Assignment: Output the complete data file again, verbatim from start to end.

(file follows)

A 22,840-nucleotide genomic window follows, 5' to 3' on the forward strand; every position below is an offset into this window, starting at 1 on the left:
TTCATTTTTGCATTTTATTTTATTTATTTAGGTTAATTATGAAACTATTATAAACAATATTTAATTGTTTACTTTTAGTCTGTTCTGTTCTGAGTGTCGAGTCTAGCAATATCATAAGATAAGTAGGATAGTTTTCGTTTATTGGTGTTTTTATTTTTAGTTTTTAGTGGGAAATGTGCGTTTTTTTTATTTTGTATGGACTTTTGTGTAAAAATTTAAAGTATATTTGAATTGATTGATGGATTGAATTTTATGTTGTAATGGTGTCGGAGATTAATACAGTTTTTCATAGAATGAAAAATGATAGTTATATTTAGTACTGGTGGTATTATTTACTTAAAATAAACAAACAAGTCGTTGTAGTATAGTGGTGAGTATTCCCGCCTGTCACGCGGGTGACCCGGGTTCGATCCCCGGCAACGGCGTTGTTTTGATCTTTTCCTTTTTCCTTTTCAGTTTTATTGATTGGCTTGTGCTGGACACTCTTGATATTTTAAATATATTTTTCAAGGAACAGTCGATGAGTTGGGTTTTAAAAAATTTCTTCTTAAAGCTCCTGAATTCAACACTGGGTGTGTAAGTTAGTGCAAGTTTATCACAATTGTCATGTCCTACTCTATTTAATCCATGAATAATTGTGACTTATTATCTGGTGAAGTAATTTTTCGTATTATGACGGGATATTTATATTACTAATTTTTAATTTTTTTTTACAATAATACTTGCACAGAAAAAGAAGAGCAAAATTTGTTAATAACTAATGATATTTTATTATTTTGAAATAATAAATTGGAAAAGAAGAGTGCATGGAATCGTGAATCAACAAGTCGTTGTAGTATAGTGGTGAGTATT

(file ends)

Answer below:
A 22,840-nucleotide genomic window follows, 5' to 3' on the forward strand; every position below is an offset into this window, starting at 1 on the left:
TTCATTTTTGCATTTTATTTTATTTATTTAGGTTAATTATGAAACTATTATAAACAATATTTAATTGTTTACTTTTAGTCTGTTCTGTTCTGAGTGTCGAGTCTAGCAATATCATAAGATAAGTAGGATAGTTTTCGTTTATTGGTGTTTTTATTTTTAGTTTTTAGTGGGAAATGTGCGTTTTTTTTATTTTGTATGGACTTTTGTGTAAAAATTTAAAGTATATTTGAATTGATTGATGGATTGAATTTTATGTTGTAATGGTGTCGGAGATTAATACAGTTTTTCATAGAATGAAAAATGATAGTTATATTTAGTACTGGTGGTATTATTTACTTAAAATAAACAAACAAGTCGTTGTAGTATAGTGGTGAGTATTCCCGCCTGTCACGCGGGTGACCCGGGTTCGATCCCCGGCAACGGCGTTGTTTTGATCTTTTCCTTTTTCCTTTTCAGTTTTATTGATTGGCTTGTGCTGGACACTCTTGATATTTTAAATATATTTTTCAAGGAACAGTCGATGAGTTGGGTTTTAAAAAATTTCTTCTTAAAGCTCCTGAATTCAACACTGGGTGTGTAAGTTAGTGCAAGTTTATCACAATTGTCATGTCCTACTCTATTTAATCCATGAATAATTGTGACTTATTATCTGGTGAAGTAATTTTTCGTATTATGACGGGATATTTATATTACTAATTTTTAATTTTTTTTTACAATAATACTTGCACAGAAAAAGAAGAGCAAAATTTGTTAATAACTAATGATATTTTATTATTTTGAAATAATAAATTGGAAAAGAAGAGTGCATGGAATCGTGAATCAACAAGTCGTTGTAGTATAGTGGTGAGTATT